We believe everyone deserves reliable infrastructure

Lack of stable infrastructure is unfairly holding back huge portions of the world’s population from running businesses, preparing food, and accessing safe and reliable healthcare.

We care deeply about bringing the benefits of modern systems, inclusive decision-making, and open information to everyone.

Alexandra, Jackson, and Marguerite preparing sensors for a pilot in the Democratic Republic of the Congo.

Founded at UC Berkeley,
now a global team

In 2017, nLine started in the Electrical Engineering department of University of California, Berkeley where Josh and Noah, two of our co-Founders received their PhDs, and Prabal, our third co-founder, is a faculty member. Since then, we’ve grown both in Berkeley and across the globe with a talented team of people.

Working with the garage door open

Drawing from our academic roots, we try to publish everything we learn - from papers, to conferences, to blog posts. We always love to get in touch with others pushing towards similar goals.

Avatar for Mohini Bariya
Mohini Bariya

What Can Voltages Tell Us About the Structure of the Grid?

Knowing the structure of the grid—how lines interconnect and what phases loads are on—is vital for efficient grid maintenance and operations, informing applications ranging from fault localization to phase balancing. Yet, grid structures, especially in distribution, can change over time and are often poorly known. This blog starts to explore how nLine’s voltage data could be used to infer grid structure, with a vision toward eventually providing such insight to utilities.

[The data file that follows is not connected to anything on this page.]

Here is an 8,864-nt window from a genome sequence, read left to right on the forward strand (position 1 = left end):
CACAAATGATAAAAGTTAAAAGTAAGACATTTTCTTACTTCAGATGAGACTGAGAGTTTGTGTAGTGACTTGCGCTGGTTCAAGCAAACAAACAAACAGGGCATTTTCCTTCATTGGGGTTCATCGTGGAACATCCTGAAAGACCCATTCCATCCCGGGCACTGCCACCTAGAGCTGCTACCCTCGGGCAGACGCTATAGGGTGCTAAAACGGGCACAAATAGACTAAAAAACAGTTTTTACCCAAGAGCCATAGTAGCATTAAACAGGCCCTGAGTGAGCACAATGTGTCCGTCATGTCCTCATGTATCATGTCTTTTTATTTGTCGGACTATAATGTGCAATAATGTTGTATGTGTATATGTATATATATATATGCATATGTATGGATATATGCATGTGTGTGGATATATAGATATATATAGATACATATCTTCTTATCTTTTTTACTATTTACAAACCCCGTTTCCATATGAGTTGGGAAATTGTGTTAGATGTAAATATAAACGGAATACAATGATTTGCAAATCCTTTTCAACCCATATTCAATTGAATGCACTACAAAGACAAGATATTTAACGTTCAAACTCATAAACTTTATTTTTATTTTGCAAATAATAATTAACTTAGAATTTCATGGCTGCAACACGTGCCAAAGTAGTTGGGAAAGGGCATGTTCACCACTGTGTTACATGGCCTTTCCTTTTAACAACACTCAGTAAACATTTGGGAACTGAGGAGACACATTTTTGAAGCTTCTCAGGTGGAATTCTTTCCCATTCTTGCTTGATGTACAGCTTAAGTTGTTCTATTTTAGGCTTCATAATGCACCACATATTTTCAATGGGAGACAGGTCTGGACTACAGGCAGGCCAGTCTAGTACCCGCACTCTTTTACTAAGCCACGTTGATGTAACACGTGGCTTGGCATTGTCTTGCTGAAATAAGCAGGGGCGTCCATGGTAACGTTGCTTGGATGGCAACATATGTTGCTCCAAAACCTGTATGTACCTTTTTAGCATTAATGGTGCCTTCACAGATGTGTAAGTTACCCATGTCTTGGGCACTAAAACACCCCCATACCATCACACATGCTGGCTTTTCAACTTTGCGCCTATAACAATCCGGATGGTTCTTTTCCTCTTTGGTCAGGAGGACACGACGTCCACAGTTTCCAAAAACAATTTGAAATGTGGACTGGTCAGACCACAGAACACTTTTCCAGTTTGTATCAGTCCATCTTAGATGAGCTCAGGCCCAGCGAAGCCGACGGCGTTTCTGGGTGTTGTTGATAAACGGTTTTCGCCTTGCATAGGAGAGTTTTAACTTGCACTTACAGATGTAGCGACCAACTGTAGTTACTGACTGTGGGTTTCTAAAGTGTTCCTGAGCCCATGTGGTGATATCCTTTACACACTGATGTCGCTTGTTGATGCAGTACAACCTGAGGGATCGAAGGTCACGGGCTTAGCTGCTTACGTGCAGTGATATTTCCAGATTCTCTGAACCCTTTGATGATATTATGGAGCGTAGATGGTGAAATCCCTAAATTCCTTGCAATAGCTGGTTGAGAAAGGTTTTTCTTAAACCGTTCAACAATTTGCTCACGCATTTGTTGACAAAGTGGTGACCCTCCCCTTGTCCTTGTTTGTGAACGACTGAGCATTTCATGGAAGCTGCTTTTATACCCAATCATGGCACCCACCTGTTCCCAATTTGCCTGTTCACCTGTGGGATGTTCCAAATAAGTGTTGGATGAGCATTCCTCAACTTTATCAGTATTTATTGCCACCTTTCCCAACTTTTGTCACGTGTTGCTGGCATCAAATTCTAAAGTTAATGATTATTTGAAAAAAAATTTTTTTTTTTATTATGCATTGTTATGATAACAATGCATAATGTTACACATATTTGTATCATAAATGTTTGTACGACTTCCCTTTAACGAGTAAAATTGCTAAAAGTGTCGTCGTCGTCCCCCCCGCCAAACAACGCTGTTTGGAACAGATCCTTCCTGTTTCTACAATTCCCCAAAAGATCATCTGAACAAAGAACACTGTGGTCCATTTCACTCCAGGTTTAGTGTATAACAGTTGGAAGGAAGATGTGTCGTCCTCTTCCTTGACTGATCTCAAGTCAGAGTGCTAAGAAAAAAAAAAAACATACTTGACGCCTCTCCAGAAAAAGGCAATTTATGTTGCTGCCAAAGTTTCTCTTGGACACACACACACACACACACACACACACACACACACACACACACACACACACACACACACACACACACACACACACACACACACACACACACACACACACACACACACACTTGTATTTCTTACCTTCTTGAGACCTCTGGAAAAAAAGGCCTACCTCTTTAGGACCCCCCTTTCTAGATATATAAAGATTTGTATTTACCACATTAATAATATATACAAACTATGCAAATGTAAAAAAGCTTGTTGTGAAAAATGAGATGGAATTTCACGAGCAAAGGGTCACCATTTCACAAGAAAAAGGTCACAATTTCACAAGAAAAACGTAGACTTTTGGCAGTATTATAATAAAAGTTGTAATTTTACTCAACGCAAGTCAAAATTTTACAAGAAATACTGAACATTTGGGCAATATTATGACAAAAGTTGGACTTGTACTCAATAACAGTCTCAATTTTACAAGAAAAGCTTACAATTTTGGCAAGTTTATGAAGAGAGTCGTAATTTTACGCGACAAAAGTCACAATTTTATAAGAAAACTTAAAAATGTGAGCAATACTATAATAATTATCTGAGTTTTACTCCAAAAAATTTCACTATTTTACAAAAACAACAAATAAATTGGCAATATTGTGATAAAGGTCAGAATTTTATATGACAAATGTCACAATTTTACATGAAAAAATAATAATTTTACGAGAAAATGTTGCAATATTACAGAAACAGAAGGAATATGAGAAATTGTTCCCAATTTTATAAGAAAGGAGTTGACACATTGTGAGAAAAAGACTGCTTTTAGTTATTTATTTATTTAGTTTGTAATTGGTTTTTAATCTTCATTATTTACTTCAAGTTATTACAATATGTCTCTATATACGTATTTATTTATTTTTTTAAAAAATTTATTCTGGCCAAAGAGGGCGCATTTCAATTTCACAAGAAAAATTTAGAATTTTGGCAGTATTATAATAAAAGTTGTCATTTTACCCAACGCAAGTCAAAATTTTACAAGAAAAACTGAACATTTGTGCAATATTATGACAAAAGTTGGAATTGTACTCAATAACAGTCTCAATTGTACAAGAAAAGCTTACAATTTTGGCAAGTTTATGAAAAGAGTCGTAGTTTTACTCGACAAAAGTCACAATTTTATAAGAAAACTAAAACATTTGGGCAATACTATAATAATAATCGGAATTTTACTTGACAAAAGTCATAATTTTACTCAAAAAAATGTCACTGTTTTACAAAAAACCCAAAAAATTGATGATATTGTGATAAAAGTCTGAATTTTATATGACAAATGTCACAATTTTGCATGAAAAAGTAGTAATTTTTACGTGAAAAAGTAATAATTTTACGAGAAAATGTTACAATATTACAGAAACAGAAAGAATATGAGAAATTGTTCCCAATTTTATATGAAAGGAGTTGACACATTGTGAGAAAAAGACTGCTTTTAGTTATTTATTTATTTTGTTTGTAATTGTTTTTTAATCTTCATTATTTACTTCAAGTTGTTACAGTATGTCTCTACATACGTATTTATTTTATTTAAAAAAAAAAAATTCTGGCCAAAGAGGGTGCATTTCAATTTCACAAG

Avatar for Mohini BariyaAvatar for Molly HickmanAvatar for Genevieve Flaspohler

From Measurements to KPIs: Estimating SAIDI at nLine

How can we estimate SAIDI (System Average Interruption Duration Index)—the average power outage duration experienced across all customers served—from PowerWatch sensor measurements of only a subset of customers? This post describes nLine’s statistical approach to estimate SAIDI from such a dataset. The nLine method has several favorable statistical properties that make it well-suited to calculating SAIDI in the real world where data is generally limited, which traditional SAIDI calculations neglect to consider.
Avatar for Margaret OderoAvatar for Mohini Bariya
Margaret Odero and Mohini Bariya

A Clustering Algorithm for Power Outage Detection

nLine installs power sensors at outlets in homes, small businesses, and social infrastructure. How do we estimate the extent of a grid outage from individual sensor reports? And in the real world, where sensors can be unplugged or prepaid credit can run out, how do we separate real grid outages from false outage reports?

Join our team

We’re a small and highly motivated team addressing the most pressing problems in energy infrastructure. If you care about our mission, please apply!

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Get in touch

We’re open to new partnerships, or sharing more with people interested in our work.